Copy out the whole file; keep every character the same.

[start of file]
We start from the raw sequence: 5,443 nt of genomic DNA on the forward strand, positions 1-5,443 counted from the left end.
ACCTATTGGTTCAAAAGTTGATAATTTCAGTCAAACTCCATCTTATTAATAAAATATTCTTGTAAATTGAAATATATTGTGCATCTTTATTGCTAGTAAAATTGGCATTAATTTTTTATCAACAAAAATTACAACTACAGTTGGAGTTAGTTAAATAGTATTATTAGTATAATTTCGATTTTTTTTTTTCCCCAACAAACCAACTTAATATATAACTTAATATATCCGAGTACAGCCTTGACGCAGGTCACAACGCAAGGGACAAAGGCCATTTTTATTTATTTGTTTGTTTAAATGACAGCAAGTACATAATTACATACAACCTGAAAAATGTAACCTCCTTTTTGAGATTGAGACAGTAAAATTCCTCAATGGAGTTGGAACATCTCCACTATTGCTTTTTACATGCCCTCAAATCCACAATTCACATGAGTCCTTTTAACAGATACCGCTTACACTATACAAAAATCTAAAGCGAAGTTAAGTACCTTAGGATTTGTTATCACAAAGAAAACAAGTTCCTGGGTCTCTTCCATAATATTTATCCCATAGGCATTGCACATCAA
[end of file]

We start from the raw sequence: 5,443 nt of genomic DNA on the forward strand, positions 1-5,443 counted from the left end.
ACCTATTGGTTCAAAAGTTGATAATTTCAGTCAAACTCCATCTTATTAATAAAATATTCTTGTAAATTGAAATATATTGTGCATCTTTATTGCTAGTAAAATTGGCATTAATTTTTTATCAACAAAAATTACAACTACAGTTGGAGTTAGTTAAATAGTATTATTAGTATAATTTCGATTTTTTTTTTTCCCCAACAAACCAACTTAATATATAACTTAATATATCCGAGTACAGCCTTGACGCAGGTCACAACGCAAGGGACAAAGGCCATTTTTATTTATTTGTTTGTTTAAATGACAGCAAGTACATAATTACATACAACCTGAAAAATGTAACCTCCTTTTTGAGATTGAGACAGTAAAATTCCTCAATGGAGTTGGAACATCTCCACTATTGCTTTTTACATGCCCTCAAATCCACAATTCACATGAGTCCTTTTAACAGATACCGCTTACACTATACAAAAATCTAAAGCGAAGTTAAGTACCTTAGGATTTGTTATCACAAAGAAAACAAGTTCCTGGGTCTCTTCCATAATATTTATCCCATAGGCATTGCACATCAA